again. For most gulls, it is not flying that matters, but
eating. For this gull, though, it was not eating that
mattered, but flight. More than anything else. Jonathan
Livingston Seagull loved to fly.
This kind of thinking, he found, is not the way to make
one's self popular with other birds. Even his parents were
dismayed as Jonathan spent whole days alone, making
hundreds of low-level glides, experimenting.
He didn't know why, for instance, but when he flew at
altitudes less than half his wingspan above the water, he
could stay in the air longer, with less effort. His glides
ended not with the usual feet-down splash into the sea,
but with a long flat wake as he touched the surface with
his feet tightly streamlined against his body. When he
began sliding in to feet-up landings on the beach, then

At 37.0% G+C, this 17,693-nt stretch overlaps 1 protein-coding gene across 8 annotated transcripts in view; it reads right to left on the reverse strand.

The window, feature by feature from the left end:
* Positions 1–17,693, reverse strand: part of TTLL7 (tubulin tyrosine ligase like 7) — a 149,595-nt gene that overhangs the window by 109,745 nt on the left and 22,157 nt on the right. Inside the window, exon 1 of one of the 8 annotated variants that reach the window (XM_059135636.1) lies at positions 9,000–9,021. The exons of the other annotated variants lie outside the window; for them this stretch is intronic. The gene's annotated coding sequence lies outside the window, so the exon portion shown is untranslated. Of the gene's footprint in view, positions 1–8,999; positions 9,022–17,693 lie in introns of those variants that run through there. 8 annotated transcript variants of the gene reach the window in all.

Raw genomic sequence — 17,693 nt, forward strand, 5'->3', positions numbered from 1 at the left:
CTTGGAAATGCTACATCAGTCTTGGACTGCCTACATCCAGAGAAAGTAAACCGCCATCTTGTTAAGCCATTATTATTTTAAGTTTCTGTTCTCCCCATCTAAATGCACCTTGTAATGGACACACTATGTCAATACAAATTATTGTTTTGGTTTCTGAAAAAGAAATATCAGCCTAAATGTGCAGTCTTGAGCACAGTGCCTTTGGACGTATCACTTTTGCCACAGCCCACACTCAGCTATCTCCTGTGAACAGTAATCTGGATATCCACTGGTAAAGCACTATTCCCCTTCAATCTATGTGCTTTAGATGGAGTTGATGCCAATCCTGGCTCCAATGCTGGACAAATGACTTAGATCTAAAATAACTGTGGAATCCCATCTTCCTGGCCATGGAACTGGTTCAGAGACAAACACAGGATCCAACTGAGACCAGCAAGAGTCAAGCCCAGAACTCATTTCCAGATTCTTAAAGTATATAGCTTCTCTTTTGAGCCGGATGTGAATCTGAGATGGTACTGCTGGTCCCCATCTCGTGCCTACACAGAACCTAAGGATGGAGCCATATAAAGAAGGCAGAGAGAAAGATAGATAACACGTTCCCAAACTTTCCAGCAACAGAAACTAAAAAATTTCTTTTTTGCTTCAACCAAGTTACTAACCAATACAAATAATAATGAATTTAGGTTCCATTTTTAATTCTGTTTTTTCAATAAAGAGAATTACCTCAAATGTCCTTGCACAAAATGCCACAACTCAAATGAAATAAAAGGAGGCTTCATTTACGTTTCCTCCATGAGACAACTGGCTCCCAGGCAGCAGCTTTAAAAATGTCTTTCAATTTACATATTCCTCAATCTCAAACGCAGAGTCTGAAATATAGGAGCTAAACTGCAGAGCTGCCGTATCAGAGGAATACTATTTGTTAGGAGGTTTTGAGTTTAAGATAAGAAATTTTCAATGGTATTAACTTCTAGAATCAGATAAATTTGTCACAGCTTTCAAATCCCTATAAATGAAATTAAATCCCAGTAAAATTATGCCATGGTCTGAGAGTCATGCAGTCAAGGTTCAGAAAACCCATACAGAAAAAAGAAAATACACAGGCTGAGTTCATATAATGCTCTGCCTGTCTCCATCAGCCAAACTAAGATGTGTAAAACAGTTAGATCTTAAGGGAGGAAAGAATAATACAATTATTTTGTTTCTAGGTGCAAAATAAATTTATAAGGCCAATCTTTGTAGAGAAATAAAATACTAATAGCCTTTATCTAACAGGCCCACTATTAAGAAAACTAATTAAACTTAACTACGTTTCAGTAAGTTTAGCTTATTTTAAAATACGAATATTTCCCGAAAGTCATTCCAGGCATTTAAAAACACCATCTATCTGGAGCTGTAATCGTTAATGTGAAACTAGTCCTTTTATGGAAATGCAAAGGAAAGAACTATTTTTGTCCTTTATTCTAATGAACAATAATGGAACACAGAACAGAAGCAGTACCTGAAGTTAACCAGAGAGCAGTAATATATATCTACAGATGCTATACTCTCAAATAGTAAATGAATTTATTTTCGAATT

pacing the length of his slide in the sand, his parents
were very much dismayed indeed.
"Why, Jon, why?" his mother asked. "Why is it so hard
to be like the rest of the flock, Jon? Why can't you leave
low flying to the pelicans, the alhatross? Why don't you
eat? Son, you're bone and feathers!"
"I don't mind being bone and feathers mom. I just want
to know what I can do in the air and what I can't, that's
all. I just want to know."
"See here Jonathan " said his father not unkindly.
"Winter isn't far away. Boats will be few and the surface
fish will be swimming deep. If you must study, then study
food, and how to get it. This flying business is all very
well, but you can't eat a glide, you know. Don't you forget